Getting Ready to Ride

Getting Ready to Ride

You can generally start teaching a child to ride a bicycle between ages 3 and 6. The timing depends on your child's physical and mental development and comfort level. Don't force it.

Choosing a Kid’s Bike

Don't buy a too-large bike that your child will eventually "grow into." This can slow down or completely halt the learning process. Get the correct fit: Make sure that your child can stand over the top tube with both feet planted on the ground. He or she should feel comfortable and in control of the bike at all times. When you're ready to start your child on the road to self-propelled fun, REI offers a selection of bikes for kids.

Choosing and Fitting a Bike Helmet

The bike helmet should sit level across the middle of the forehead, no more than 1" above the eyebrows. If the helmet sits high on the forehead, or moves more than 1" when you push the helmet from side to side or front to back, you need to adjust the fit or you may need to buy a different size. (You might also consider gloves, elbow- and shinguards and knee pads. Be sure shoelaces are tucked out of the way and avoid loose pant legs.)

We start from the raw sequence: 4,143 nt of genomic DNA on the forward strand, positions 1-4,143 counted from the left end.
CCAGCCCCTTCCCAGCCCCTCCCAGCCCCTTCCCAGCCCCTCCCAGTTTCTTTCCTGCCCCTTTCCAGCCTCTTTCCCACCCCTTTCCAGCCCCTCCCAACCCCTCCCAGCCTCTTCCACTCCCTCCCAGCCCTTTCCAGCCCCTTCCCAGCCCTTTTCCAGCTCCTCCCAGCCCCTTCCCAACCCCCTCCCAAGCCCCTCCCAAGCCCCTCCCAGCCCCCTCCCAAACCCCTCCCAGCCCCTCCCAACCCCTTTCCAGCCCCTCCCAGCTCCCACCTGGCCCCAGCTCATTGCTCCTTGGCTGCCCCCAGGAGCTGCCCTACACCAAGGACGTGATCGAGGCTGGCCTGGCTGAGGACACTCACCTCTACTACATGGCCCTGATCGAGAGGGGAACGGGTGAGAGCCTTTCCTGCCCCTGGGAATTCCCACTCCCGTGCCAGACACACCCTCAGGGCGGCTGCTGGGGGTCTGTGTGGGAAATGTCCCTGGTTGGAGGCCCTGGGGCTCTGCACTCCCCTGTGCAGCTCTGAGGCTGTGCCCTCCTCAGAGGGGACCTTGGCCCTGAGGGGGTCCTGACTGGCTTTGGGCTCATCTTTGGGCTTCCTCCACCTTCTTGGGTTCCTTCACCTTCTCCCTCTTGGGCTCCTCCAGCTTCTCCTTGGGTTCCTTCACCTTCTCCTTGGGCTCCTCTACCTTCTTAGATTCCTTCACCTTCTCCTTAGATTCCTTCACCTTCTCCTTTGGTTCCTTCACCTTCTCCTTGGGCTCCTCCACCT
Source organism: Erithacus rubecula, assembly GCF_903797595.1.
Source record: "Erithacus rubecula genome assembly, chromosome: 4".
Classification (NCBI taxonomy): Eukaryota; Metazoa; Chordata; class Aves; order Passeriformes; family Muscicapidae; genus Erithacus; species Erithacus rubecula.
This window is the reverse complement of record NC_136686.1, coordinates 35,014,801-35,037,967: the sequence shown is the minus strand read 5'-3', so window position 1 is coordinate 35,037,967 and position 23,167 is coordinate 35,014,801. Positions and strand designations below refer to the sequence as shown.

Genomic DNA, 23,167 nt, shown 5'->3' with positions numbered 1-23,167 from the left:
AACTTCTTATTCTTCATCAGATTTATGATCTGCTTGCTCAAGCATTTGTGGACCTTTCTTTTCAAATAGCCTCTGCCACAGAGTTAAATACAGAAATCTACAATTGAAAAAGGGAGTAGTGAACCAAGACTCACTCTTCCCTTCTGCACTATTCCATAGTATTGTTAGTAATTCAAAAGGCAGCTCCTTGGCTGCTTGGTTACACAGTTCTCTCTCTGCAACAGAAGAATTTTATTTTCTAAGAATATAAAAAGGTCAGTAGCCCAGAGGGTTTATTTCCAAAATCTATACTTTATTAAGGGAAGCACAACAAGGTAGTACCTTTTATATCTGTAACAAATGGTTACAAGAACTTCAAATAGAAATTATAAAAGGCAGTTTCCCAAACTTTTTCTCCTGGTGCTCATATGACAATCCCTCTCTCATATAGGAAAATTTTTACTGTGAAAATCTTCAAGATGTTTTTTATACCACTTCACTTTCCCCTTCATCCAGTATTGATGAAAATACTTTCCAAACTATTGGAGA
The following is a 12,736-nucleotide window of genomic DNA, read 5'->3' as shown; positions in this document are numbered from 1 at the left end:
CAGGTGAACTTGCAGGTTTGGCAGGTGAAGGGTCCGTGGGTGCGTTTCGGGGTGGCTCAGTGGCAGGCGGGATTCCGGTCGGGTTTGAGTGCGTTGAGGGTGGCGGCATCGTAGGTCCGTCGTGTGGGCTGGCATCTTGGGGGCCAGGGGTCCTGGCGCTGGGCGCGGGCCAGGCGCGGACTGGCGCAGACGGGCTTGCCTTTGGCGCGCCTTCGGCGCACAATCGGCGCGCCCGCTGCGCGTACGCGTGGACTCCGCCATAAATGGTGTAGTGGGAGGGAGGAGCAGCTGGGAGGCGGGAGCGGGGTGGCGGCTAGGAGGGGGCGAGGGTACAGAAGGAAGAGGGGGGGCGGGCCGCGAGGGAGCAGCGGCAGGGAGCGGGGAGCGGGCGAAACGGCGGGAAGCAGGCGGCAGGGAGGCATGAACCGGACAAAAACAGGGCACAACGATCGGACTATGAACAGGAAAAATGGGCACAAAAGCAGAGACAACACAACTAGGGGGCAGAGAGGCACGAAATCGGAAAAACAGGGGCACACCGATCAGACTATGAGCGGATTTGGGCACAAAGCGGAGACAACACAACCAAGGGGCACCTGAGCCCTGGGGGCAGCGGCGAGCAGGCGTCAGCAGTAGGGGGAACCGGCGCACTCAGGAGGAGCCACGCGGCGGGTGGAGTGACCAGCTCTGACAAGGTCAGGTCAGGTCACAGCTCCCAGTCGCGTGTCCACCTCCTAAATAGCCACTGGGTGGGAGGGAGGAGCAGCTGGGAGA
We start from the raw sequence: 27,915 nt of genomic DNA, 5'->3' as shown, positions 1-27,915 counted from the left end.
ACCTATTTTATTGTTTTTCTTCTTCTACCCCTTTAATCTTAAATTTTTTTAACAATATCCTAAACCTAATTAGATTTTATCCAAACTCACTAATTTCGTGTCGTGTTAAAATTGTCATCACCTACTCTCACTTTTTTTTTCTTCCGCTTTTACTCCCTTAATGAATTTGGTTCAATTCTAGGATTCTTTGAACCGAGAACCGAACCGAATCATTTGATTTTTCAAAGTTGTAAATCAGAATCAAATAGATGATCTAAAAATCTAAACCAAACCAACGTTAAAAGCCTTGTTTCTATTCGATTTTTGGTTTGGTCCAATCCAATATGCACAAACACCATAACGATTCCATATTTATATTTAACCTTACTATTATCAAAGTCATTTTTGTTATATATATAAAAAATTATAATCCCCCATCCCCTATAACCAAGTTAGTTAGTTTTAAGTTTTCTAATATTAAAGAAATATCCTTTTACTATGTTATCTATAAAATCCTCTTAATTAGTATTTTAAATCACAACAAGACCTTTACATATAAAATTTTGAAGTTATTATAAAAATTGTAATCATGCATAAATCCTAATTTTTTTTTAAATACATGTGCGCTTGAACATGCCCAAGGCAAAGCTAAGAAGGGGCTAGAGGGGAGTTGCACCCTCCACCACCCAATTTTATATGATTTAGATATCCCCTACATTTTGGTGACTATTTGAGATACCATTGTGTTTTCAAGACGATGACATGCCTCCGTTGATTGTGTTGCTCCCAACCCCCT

Where to Teach Bike Riding

Choose a traffic-free area where a child can learn to ride safely. Find a place that is large, flat, smooth and paved. This location might be a driveway, park path, school blacktop or empty parking lot. Empty tennis or basketball courts can also work well.

Preparing the Bike

Our method for teaching a child to ride a bicycle emphasizes balance first and adds pedaling later. Balance bikes are built for this method, but it's easy to modify a standard child's bike as well. Remove the training wheels. Training wheels help kids grow accustomed to sitting on a bike and using their legs to pedal, but they won't help them learn to balance. Remove the pedals and lower the seat: This allows kids to sit upright with their legs straight and their feet flat on the ground. The goal is to help them feel more comfortable and steady as they begin learning balance. (Note: Pedals can be removed most easily using a pedal wrench.) Properly inflate the bike tires. The bicycle will roll more smoothly and your child will have an easier time coasting when bike tires are inflated to the correct pressure. Look for the recommended tire pressure printed on tire sidewalls.

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